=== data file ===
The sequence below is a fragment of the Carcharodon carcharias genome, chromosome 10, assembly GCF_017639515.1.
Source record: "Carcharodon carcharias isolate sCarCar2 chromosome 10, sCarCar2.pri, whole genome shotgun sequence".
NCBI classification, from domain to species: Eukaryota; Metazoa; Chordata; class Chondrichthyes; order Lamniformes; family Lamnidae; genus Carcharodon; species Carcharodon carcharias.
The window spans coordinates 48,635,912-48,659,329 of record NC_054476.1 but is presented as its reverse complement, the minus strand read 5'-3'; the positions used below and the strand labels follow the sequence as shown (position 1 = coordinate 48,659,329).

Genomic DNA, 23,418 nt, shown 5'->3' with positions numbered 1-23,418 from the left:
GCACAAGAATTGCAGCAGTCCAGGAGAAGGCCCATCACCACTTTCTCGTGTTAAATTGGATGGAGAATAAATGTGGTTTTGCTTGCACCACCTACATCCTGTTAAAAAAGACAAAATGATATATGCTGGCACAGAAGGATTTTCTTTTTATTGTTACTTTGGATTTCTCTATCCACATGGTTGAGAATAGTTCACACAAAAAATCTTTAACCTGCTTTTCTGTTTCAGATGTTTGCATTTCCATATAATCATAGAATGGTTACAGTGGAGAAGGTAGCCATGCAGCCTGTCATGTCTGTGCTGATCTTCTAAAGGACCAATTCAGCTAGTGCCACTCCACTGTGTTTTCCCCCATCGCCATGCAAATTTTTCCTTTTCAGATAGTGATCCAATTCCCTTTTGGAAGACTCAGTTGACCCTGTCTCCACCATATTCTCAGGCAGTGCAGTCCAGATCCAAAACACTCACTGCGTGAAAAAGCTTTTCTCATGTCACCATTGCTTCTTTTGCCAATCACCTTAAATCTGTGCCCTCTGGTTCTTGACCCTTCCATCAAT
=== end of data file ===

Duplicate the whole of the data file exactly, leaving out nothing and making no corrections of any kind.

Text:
The sequence below is a fragment of the Carcharodon carcharias genome, chromosome 10, assembly GCF_017639515.1.
Source record: "Carcharodon carcharias isolate sCarCar2 chromosome 10, sCarCar2.pri, whole genome shotgun sequence".
NCBI classification, from domain to species: Eukaryota; Metazoa; Chordata; class Chondrichthyes; order Lamniformes; family Lamnidae; genus Carcharodon; species Carcharodon carcharias.
The window spans coordinates 48,635,912-48,659,329 of record NC_054476.1 but is presented as its reverse complement, the minus strand read 5'-3'; the positions used below and the strand labels follow the sequence as shown (position 1 = coordinate 48,659,329).

Genomic DNA, 23,418 nt, shown 5'->3' with positions numbered 1-23,418 from the left:
GCACAAGAATTGCAGCAGTCCAGGAGAAGGCCCATCACCACTTTCTCGTGTTAAATTGGATGGAGAATAAATGTGGTTTTGCTTGCACCACCTACATCCTGTTAAAAAAGACAAAATGATATATGCTGGCACAGAAGGATTTTCTTTTTATTGTTACTTTGGATTTCTCTATCCACATGGTTGAGAATAGTTCACACAAAAAATCTTTAACCTGCTTTTCTGTTTCAGATGTTTGCATTTCCATATAATCATAGAATGGTTACAGTGGAGAAGGTAGCCATGCAGCCTGTCATGTCTGTGCTGATCTTCTAAAGGACCAATTCAGCTAGTGCCACTCCACTGTGTTTTCCCCCATCGCCATGCAAATTTTTCCTTTTCAGATAGTGATCCAATTCCCTTTTGGAAGACTCAGTTGACCCTGTCTCCACCATATTCTCAGGCAGTGCAGTCCAGATCCAAAACACTCACTGCGTGAAAAAGCTTTTCTCATGTCACCATTGCTTCTTTTGCCAATCACCTTAAATCTGTGCCCTCTGGTTCTTGACCCTTCCATCAAT